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When is Enough, Enough?

While every human has the occasional digestive upset, those of us with IBS have come to experience it as a chronic condition, with little to no information on causes or a solution.

According to the IBS In America 2019 survey, many people go years before seeking a diagnosis of IBS, and 33 percent initially believed that their symptoms weren’t due to a medical condition. It saddens me that so many of us suffer without getting professional help for so long. But it doesn’t surprise me. Even now, when my IBS-D flares up, I don’t immediately take Imodium. My thought process is this: if my body is trying to evacuate something that isn’t working for it, I want to let it… at least, to a point. After a few bathroom trips, if it doesn’t seem like it’s slowing, I’ll definitely take the medicine.

The stigma of IBS

I think part of the reason so many of us don’t seek a medical diagnosis for our symptoms has to do with the stigma. People still have difficulty speaking about IBS – me included. It’s not easy to talk about bathroom habits, let alone the gas, bloating, pain, and fatigue. As a woman, and as Karina has written about, I was raised in the South with the expectation that women do not and/or should not smell or emit smells, let alone admit that you defecate. This is obviously an impossible standard. And yet, it plays some part in why people don’t seek medical advice.

“It’s your own fault”

In addition, our bathroom habits are considered to be under our control from the time we are potty trained, and other than the occasional virus or food poisoning, any deviation from a normal bowel movement is considered to be your own fault – you ate the wrong things, or too much (or too little) of one food group. This “blame the victim” mentality comes up in other facets of our society as well. I don’t believe any of them serve us. But I can see how the attribution of the fault also adds to the delay in seeking health care, as we begin the process of trying to figure out on our own how to control IBS symptoms.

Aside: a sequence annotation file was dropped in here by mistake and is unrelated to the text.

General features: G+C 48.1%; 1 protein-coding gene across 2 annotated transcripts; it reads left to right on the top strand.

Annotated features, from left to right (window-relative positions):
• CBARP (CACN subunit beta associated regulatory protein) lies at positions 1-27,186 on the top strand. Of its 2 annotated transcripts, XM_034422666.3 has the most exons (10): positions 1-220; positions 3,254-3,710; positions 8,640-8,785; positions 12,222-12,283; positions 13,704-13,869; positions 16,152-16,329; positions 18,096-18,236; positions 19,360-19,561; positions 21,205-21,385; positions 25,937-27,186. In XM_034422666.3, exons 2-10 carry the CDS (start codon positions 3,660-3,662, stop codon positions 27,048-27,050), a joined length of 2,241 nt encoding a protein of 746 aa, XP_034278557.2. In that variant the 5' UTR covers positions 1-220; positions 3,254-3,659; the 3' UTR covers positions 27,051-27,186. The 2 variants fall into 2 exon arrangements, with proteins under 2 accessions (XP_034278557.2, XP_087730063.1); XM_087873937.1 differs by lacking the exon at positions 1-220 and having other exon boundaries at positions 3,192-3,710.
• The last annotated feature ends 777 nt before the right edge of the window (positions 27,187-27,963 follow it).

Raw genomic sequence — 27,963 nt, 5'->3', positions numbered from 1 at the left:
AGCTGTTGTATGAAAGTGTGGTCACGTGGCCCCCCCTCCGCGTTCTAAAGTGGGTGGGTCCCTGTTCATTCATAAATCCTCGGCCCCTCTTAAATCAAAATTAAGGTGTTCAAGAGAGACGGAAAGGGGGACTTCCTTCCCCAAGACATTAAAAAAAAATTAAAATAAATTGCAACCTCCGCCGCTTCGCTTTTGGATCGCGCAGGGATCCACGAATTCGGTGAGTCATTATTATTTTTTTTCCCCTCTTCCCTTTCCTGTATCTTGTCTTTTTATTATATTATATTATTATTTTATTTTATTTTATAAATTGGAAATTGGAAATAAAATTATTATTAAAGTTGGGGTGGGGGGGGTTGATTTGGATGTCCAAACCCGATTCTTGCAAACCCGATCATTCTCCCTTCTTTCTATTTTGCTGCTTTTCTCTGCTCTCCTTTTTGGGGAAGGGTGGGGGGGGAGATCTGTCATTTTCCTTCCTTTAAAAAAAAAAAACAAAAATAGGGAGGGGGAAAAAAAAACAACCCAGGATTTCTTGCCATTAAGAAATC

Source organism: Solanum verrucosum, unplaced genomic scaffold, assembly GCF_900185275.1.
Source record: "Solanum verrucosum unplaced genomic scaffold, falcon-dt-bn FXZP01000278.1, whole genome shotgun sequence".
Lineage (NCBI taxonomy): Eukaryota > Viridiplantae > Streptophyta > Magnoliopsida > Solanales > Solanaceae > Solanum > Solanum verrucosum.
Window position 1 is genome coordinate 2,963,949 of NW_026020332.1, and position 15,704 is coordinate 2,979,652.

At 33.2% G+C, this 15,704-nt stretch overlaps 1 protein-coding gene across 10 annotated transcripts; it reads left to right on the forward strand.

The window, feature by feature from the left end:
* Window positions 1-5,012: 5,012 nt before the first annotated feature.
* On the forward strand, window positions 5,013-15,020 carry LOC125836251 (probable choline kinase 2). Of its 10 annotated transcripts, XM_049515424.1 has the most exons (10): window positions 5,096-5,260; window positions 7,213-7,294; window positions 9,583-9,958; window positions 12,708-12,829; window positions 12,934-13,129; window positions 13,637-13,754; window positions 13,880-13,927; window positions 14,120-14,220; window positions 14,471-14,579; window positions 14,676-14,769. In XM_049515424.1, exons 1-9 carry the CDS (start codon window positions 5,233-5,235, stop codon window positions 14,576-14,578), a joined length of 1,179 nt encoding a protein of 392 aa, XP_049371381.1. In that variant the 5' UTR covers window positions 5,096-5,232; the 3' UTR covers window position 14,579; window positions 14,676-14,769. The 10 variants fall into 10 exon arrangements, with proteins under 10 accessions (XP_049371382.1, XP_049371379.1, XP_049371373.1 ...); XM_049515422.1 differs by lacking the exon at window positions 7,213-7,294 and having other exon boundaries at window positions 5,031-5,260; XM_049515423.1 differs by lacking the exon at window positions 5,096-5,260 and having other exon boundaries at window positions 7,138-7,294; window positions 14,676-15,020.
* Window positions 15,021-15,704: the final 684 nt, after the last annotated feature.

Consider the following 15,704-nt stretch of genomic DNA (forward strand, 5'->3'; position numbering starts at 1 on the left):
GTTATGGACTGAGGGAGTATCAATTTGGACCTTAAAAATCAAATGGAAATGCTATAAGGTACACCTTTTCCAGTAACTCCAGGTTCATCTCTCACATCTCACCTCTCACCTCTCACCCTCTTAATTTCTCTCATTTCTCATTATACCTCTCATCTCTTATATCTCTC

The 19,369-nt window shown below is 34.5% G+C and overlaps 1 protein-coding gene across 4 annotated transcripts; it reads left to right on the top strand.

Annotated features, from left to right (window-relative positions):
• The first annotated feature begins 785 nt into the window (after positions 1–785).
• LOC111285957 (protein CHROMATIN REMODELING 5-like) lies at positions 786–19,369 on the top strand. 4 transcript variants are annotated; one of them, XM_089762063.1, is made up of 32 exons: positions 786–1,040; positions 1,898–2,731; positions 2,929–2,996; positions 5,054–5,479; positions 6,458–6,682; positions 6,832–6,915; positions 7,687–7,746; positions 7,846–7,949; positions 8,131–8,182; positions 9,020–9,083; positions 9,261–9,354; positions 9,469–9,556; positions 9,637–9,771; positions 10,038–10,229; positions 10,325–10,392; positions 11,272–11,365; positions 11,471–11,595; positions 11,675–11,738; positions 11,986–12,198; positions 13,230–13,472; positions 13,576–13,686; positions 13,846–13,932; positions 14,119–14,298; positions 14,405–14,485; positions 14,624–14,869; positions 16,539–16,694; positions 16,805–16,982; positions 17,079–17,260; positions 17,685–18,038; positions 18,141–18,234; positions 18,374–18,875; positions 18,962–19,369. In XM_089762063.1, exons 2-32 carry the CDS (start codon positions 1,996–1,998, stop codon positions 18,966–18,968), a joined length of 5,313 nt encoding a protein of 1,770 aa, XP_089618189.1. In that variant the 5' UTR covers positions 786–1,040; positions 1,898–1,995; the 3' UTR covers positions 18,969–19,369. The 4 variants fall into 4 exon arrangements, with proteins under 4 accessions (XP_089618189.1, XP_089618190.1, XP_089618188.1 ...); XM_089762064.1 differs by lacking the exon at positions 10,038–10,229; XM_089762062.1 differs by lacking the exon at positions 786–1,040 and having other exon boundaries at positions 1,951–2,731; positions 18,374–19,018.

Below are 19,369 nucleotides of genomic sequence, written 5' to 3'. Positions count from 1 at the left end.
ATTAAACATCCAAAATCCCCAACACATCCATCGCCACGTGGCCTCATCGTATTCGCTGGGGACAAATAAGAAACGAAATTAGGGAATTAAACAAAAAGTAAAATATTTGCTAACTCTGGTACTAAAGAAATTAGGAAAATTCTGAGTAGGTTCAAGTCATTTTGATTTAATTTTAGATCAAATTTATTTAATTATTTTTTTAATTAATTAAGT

Advice for the undiagnosed

Here’s my advice for those who are experiencing symptoms of IBS, whether it’s constipation, diarrhea, or some combination:

  1. Keep a symptom journal

    It doesn’t have to be fancy, and it doesn’t even have to be pen-and-paper. You can keep one on your phone or add it to your existing calendar. The important thing to keep track of is what symptoms you’re experiencing, and how often they are occurring. IBS may be the culprit if you’re experiencing symptoms of recurrent abdominal pain with changes in the frequency or form of stool for at least 3 days in a month in the last 3 months.

  2. Talk to your doctor

    While it can be difficult to talk about IBS symptoms, even to a doctor, it’s important to bring them up to your healthcare team. Bring your symptom journal with you, as this provides helpful information as well as supporting documentation to your personal recollection.

  3. Find another doctor if needed

    Unfortunately, not everyone has a great doctor and many people with IBS have to see more than one doctor to receive a diagnosis. The diagnosis for IBS isn’t straightforward – it’s a diagnosis of exclusion, which means they have to run tests to rule out other conditions first. While the process may take several steps, be persistent – you deserve an answer and help.

  4. Talk to a specialist

    If you don’t get help through primary care physicians, see a gastroenterologist if you can. Gastroenterologists are specialist doctors who focus on digestive conditions.

  5. Get support from others who’ve been there

    If you’re reading this, you’ve already found a great community of others who understand what it’s like to live day-in and day-out with the unpredictability of IBS. Join the conversation, ask questions, and reach out for support. You don’t have to go through it alone.

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